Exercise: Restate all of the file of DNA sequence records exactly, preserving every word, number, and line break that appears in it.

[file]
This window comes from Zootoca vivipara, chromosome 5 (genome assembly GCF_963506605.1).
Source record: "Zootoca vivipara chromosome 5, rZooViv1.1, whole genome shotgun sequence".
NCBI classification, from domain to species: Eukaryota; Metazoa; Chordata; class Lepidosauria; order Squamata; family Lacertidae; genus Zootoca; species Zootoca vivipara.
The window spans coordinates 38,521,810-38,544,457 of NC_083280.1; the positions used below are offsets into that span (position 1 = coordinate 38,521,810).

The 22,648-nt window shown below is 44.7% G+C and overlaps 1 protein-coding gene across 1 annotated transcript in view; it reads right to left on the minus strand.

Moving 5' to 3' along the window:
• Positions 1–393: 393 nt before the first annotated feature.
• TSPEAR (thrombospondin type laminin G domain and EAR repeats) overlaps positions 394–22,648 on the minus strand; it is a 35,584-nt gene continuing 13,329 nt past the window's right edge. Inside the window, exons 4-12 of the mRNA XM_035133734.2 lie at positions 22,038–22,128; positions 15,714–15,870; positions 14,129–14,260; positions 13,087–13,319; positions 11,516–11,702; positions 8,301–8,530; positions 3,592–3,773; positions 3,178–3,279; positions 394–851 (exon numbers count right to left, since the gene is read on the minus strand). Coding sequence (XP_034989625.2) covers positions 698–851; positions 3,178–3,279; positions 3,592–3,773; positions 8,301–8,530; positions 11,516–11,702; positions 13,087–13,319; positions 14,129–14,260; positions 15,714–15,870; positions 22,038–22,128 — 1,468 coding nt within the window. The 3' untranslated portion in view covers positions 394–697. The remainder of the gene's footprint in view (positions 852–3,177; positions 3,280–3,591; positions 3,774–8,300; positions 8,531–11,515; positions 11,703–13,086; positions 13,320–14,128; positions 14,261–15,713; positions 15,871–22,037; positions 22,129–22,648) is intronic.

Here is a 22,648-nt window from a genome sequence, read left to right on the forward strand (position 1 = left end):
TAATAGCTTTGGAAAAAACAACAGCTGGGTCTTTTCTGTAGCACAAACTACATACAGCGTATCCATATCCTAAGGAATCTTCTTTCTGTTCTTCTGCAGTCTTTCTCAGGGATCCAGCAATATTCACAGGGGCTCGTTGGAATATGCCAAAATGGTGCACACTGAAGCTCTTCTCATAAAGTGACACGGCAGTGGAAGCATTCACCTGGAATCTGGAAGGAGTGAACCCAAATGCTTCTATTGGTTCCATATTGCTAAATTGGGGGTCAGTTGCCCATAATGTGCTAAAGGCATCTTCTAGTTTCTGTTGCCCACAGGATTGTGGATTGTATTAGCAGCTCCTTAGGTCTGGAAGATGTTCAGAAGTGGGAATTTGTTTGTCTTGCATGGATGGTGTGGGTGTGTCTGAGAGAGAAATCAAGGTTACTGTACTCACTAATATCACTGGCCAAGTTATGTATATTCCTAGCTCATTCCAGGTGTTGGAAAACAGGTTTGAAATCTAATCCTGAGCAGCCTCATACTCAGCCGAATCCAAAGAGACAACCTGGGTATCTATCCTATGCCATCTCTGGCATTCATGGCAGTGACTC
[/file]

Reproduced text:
This window comes from Zootoca vivipara, chromosome 5 (genome assembly GCF_963506605.1).
Source record: "Zootoca vivipara chromosome 5, rZooViv1.1, whole genome shotgun sequence".
NCBI classification, from domain to species: Eukaryota; Metazoa; Chordata; class Lepidosauria; order Squamata; family Lacertidae; genus Zootoca; species Zootoca vivipara.
The window spans coordinates 38,521,810-38,544,457 of NC_083280.1; the positions used below are offsets into that span (position 1 = coordinate 38,521,810).

The 22,648-nt window shown below is 44.7% G+C and overlaps 1 protein-coding gene across 1 annotated transcript in view; it reads right to left on the minus strand.

Moving 5' to 3' along the window:
• Positions 1–393: 393 nt before the first annotated feature.
• TSPEAR (thrombospondin type laminin G domain and EAR repeats) overlaps positions 394–22,648 on the minus strand; it is a 35,584-nt gene continuing 13,329 nt past the window's right edge. Inside the window, exons 4-12 of the mRNA XM_035133734.2 lie at positions 22,038–22,128; positions 15,714–15,870; positions 14,129–14,260; positions 13,087–13,319; positions 11,516–11,702; positions 8,301–8,530; positions 3,592–3,773; positions 3,178–3,279; positions 394–851 (exon numbers count right to left, since the gene is read on the minus strand). Coding sequence (XP_034989625.2) covers positions 698–851; positions 3,178–3,279; positions 3,592–3,773; positions 8,301–8,530; positions 11,516–11,702; positions 13,087–13,319; positions 14,129–14,260; positions 15,714–15,870; positions 22,038–22,128 — 1,468 coding nt within the window. The 3' untranslated portion in view covers positions 394–697. The remainder of the gene's footprint in view (positions 852–3,177; positions 3,280–3,591; positions 3,774–8,300; positions 8,531–11,515; positions 11,703–13,086; positions 13,320–14,128; positions 14,261–15,713; positions 15,871–22,037; positions 22,129–22,648) is intronic.

Here is a 22,648-nt window from a genome sequence, read left to right on the forward strand (position 1 = left end):
TAATAGCTTTGGAAAAAACAACAGCTGGGTCTTTTCTGTAGCACAAACTACATACAGCGTATCCATATCCTAAGGAATCTTCTTTCTGTTCTTCTGCAGTCTTTCTCAGGGATCCAGCAATATTCACAGGGGCTCGTTGGAATATGCCAAAATGGTGCACACTGAAGCTCTTCTCATAAAGTGACACGGCAGTGGAAGCATTCACCTGGAATCTGGAAGGAGTGAACCCAAATGCTTCTATTGGTTCCATATTGCTAAATTGGGGGTCAGTTGCCCATAATGTGCTAAAGGCATCTTCTAGTTTCTGTTGCCCACAGGATTGTGGATTGTATTAGCAGCTCCTTAGGTCTGGAAGATGTTCAGAAGTGGGAATTTGTTTGTCTTGCATGGATGGTGTGGGTGTGTCTGAGAGAGAAATCAAGGTTACTGTACTCACTAATATCACTGGCCAAGTTATGTATATTCCTAGCTCATTCCAGGTGTTGGAAAACAGGTTTGAAATCTAATCCTGAGCAGCCTCATACTCAGCCGAATCCAAAGAGACAACCTGGGTATCTATCCTATGCCATCTCTGGCATTCATGGCAGTGACTC